Some years back, I played rock ’n’ roll for a living. Every day, I woke up about noon, had my breakfast when most people were getting done with lunch, then watched cable TV and loafed around motel swimming pools the rest of the day. Soon after it got dark, I drove to a night club and played five hours of loud funky guitar with an excellent band. After that, I washed down a giant chili-cheese-and-onion burger with a quart of ice-cold skim milk, then conked out in front of the TV. Next noon, I started the routine all over again. Believe me when I tell you, it was a fine life for a 25-year-old boy from a South Carolina cotton-mill town.
The first winter that the band was on the road, our agent booked us into a string of Florida night clubs. We hit Venice Beach, Sarasota, and Deland. While people back home were suffering through temperatures in the 40s, I was actually getting paid to wallow in the sun all day and play rock ’n’ roll at night.
There were four of us in the band. We all had serious girlfriends back home. We tried to work our road trips into a pattern that got us home every three weeks, because we were pretty sure that if we stayed away longer than that, we’d just bust wide open, like four microwaved pot pies with no fork holes poked into the crust. It was always during that third week on the road that the guys in the band would start lusting after girls who weren’t their regular girlfriends. They came up with stunning rationalizations, like the 50-mile limit and the rub-it rule. (“But we’re so far from home. And she touched me. There.”)
OK, you might’ve noticed that I said “they” rationalized. That’s because I have a long-term history of being extremely loyal, like one of those dogs who sits by the railroad tracks for years, waiting for his master who got run over by the train. I might’ve had naughty thoughts when I was 25, but I managed, somehow, to keep the crust on my pot pie when I was on the road. Ask anybody who was there. I promise you, their memories of those events are too dim to contradict anything I say.
Anyhow, we had sincerely mixed emotions when our agent called and said he’d booked us for a fourth road weekChristmas weekat the Wreck Bar in Daytona Beach. The upside was that the Wreck Bar was a biker bar, a real outsider’s kind of place. The band always went over well in places like that. The downside was double: A fourth week without girlfriends, and we wouldn’t be home for Christmas.
Truth be told, we didn’t really have any choice about working that week. First, we were a new act, and we couldn’t risk turning down work from our agent. Second, we needed the money just to get home. It was taking every cent we made just to pay for food, motels, laundry, and gasoline.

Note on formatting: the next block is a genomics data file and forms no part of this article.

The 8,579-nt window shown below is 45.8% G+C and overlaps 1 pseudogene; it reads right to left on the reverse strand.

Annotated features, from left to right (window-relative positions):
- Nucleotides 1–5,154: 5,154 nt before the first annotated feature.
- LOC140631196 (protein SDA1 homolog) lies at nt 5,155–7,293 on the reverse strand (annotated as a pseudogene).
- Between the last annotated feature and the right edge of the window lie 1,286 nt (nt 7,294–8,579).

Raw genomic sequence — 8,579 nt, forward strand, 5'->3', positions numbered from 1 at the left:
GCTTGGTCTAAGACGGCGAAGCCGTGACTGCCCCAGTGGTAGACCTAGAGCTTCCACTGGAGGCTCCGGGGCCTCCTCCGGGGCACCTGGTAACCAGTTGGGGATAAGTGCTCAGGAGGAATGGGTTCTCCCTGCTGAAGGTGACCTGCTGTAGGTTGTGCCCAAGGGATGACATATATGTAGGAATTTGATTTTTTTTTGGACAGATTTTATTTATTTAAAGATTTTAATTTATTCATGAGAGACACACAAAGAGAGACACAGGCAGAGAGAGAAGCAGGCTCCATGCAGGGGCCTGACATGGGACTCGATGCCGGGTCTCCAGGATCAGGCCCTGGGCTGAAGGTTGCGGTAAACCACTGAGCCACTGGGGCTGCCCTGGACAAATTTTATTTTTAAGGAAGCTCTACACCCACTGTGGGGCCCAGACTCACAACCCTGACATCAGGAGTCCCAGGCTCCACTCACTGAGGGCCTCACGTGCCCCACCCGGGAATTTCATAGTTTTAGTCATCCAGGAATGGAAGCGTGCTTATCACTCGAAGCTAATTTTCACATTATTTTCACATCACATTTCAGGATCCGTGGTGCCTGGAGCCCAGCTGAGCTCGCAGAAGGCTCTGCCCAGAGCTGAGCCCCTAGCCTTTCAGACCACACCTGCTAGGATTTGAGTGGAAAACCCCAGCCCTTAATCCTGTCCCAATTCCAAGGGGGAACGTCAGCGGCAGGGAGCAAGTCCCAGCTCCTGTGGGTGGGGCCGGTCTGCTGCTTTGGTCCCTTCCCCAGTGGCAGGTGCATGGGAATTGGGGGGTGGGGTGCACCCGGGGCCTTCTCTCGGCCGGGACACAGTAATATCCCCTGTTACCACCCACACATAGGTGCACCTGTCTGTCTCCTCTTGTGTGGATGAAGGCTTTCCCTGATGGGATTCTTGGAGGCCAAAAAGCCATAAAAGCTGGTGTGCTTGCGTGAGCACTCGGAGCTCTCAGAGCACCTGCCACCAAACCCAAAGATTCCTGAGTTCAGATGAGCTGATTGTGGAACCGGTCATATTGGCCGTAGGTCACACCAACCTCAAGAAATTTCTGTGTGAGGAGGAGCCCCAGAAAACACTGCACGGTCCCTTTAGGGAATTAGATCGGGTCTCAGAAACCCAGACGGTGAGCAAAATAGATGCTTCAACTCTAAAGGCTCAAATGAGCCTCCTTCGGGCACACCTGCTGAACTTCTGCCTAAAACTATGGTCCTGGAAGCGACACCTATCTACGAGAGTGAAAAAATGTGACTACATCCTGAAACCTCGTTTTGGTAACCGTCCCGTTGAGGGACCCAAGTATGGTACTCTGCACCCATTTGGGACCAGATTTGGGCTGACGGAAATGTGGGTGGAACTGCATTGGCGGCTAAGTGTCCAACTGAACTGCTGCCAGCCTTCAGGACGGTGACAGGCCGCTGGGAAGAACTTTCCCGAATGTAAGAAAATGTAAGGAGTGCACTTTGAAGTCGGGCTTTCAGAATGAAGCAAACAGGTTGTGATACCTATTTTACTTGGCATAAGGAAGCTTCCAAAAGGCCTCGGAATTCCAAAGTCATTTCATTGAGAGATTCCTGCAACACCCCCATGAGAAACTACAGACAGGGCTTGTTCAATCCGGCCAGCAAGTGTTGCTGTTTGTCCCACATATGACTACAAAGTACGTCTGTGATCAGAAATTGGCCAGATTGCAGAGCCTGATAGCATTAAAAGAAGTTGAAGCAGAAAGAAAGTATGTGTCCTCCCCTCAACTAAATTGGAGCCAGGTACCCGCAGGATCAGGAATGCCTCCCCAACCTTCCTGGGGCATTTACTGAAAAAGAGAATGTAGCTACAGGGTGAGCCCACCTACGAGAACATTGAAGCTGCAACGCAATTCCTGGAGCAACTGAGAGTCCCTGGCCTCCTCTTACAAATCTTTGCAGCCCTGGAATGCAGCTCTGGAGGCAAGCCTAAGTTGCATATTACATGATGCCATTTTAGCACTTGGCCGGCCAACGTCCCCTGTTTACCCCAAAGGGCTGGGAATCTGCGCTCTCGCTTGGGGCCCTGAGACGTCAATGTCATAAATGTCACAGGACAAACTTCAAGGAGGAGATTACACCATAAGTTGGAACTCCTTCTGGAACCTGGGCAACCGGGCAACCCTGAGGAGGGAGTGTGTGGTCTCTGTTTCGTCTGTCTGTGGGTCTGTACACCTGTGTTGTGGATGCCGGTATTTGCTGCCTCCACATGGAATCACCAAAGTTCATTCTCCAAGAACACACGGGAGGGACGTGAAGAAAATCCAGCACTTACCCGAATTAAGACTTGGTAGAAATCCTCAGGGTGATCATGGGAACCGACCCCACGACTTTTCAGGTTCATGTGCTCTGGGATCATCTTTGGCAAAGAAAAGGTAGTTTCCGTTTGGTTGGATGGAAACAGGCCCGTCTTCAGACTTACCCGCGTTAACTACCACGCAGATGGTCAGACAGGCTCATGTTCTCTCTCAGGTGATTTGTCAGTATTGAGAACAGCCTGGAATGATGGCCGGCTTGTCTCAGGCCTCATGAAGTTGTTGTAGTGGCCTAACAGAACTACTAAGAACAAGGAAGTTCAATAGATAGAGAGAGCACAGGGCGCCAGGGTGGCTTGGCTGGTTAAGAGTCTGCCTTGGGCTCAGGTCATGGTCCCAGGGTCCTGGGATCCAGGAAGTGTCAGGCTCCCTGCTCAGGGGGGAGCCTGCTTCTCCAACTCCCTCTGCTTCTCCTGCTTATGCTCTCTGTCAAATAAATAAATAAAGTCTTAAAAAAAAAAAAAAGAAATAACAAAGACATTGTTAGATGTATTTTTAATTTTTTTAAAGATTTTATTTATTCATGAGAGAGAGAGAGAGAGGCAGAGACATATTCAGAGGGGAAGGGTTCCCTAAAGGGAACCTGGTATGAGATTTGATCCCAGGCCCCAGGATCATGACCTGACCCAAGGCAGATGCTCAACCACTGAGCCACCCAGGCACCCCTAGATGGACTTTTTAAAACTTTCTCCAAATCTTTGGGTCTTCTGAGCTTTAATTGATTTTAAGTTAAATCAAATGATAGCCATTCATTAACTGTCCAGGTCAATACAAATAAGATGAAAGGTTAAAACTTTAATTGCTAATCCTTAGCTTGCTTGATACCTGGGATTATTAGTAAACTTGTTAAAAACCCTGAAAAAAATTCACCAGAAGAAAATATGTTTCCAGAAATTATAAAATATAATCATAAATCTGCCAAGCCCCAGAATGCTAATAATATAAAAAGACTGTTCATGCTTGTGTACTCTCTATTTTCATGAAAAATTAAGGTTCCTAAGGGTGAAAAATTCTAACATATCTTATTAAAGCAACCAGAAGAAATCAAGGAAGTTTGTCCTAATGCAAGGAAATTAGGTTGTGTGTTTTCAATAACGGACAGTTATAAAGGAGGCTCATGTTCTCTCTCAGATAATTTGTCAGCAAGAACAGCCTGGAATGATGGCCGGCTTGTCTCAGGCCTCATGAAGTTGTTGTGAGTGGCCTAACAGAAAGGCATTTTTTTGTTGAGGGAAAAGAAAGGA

So we went to Daytona.
We did not draw big crowds. The first part of the week, we were lucky to see 50 people all night. The good thing was, they were the hard-core night crawlers, pierced and tattooed types who went out rocking and drinking every night. These weren’t people who were worried about looking good while they were dancing. They were there to get walleyed; buy, sell, and trade pharmaceuticals; and generally support anything that altered their consciousness, including a band that might play the first two verses of “Hot Legs” the regular way, then finish it up as a swing number.
Every night at closing time, a fireplug-shaped waitress named Chubby would turn up the house lights and yell, “Show’s over! If you ain’t humpin’ the band, hit the door!”
Our last night at the Wreck Bar was Christmas night. The place was full, loud, and busy, and a whole lot of people were commode-huggin’ drunk. At 2 a.m., Chubby turned up the lights, ran out the last of the non-band-humpers, and looked over the empty room.
“Boys,” she said to us, “it’s Christmas night. And just like they do every Christmas, people have gotten drunk and left their nice new leather coats here at the Wreck Bar. Y’all go out there, walk amongst the tables and chairs, and find something nice for yourselves and your girlfriends. If you find any money on the floor, that’s my money. Bring it to me.”
And so we did. I got a nice, spanking-new bomber jacket from Sears, and I found a fine new full-length leather coat for then-girlfriend, now-wife Brenda. They kept us warmand sharp-lookingfor years.
Of course, liberating the Daytonans’ coats is nothing to be proud of. Well, actually...wait a minute. I am proud of it. I never did get along with that hard-drinking, dope-dealing bar crowd. They weren’t my friends. They kept offering me dope, even when I told ’em I wasn’t interested. The girls kept pulling their shirts up, even in that critical third road week. They yelled at me to play “Free Bird” and “Smoke on the Water” and that damned “Stairway to Heaven.” Every night. For nearly 20 years.
I’m glad I copped their coats. I’d do it again.
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